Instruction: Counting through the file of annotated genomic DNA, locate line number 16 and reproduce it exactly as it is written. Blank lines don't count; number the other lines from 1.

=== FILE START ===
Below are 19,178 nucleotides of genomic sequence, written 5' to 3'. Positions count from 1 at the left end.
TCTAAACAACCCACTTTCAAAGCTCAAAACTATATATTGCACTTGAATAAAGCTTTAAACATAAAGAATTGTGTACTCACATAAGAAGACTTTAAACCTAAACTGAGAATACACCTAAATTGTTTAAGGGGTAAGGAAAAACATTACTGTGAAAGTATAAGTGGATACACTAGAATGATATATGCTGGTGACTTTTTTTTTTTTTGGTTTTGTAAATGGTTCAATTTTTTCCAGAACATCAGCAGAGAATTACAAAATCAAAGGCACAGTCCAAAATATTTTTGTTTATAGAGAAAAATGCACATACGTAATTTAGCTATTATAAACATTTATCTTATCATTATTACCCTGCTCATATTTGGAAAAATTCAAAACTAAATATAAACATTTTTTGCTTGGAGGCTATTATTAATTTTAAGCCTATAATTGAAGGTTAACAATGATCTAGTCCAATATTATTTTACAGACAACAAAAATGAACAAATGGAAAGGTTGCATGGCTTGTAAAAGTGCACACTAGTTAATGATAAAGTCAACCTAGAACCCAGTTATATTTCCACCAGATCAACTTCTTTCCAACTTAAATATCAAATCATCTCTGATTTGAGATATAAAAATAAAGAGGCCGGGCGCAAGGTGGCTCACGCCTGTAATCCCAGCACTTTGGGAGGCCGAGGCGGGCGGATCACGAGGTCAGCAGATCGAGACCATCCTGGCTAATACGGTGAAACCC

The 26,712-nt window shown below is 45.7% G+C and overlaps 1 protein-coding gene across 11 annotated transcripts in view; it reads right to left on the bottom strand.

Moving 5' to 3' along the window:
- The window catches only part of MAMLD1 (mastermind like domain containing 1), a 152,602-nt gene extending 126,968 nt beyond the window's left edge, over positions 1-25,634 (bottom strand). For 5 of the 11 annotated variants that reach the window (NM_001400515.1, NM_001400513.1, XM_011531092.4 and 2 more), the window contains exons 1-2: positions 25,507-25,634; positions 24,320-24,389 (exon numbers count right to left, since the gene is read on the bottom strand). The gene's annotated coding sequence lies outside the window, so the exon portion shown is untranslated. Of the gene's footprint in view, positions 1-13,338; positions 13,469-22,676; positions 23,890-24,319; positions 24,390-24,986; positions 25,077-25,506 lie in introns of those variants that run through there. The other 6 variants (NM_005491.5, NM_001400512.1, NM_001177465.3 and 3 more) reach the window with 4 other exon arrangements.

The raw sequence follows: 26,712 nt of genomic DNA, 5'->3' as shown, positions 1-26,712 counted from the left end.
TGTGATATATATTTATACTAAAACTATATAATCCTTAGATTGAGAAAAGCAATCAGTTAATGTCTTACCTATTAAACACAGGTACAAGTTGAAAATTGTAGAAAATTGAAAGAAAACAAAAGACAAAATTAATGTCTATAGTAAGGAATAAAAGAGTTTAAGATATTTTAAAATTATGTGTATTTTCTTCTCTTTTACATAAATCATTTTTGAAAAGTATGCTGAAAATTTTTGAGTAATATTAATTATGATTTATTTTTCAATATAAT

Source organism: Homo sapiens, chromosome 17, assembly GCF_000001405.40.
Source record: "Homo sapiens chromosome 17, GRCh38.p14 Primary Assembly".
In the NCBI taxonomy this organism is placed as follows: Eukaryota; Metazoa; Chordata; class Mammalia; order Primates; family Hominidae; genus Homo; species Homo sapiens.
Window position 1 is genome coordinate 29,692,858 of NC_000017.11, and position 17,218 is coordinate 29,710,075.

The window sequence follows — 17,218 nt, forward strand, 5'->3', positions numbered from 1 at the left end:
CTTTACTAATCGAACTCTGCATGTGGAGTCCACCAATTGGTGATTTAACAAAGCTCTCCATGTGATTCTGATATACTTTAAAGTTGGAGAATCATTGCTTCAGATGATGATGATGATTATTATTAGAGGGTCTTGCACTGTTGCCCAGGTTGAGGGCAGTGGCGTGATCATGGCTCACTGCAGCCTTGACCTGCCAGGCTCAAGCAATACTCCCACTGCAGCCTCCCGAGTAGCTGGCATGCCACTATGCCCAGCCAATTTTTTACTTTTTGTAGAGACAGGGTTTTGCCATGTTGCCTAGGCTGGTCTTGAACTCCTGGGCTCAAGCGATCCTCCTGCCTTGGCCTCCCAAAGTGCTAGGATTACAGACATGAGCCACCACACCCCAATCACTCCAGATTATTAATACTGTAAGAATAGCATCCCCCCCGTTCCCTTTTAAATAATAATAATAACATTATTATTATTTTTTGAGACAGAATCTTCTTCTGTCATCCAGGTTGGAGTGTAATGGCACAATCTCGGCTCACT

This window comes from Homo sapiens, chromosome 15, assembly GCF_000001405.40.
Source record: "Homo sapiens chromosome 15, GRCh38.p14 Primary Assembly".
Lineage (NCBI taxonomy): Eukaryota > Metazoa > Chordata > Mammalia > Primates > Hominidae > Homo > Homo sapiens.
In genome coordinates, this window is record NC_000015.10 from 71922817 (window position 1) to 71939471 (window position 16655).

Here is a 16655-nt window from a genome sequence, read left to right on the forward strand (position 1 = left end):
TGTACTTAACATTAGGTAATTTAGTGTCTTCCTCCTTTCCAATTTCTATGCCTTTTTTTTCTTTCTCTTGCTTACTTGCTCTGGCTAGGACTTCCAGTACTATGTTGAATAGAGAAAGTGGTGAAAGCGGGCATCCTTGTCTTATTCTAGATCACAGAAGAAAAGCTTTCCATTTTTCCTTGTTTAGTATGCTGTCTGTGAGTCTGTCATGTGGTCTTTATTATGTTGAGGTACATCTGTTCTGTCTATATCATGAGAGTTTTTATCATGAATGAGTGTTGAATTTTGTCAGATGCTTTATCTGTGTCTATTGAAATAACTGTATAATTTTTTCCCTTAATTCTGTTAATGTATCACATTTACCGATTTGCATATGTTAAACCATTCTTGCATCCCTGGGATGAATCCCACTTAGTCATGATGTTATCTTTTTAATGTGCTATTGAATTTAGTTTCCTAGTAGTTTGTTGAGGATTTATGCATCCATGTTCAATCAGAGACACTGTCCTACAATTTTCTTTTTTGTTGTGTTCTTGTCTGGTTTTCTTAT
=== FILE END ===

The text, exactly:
Lineage (NCBI taxonomy): Eukaryota > Metazoa > Chordata > Mammalia > Primates > Hominidae > Homo > Homo sapiens.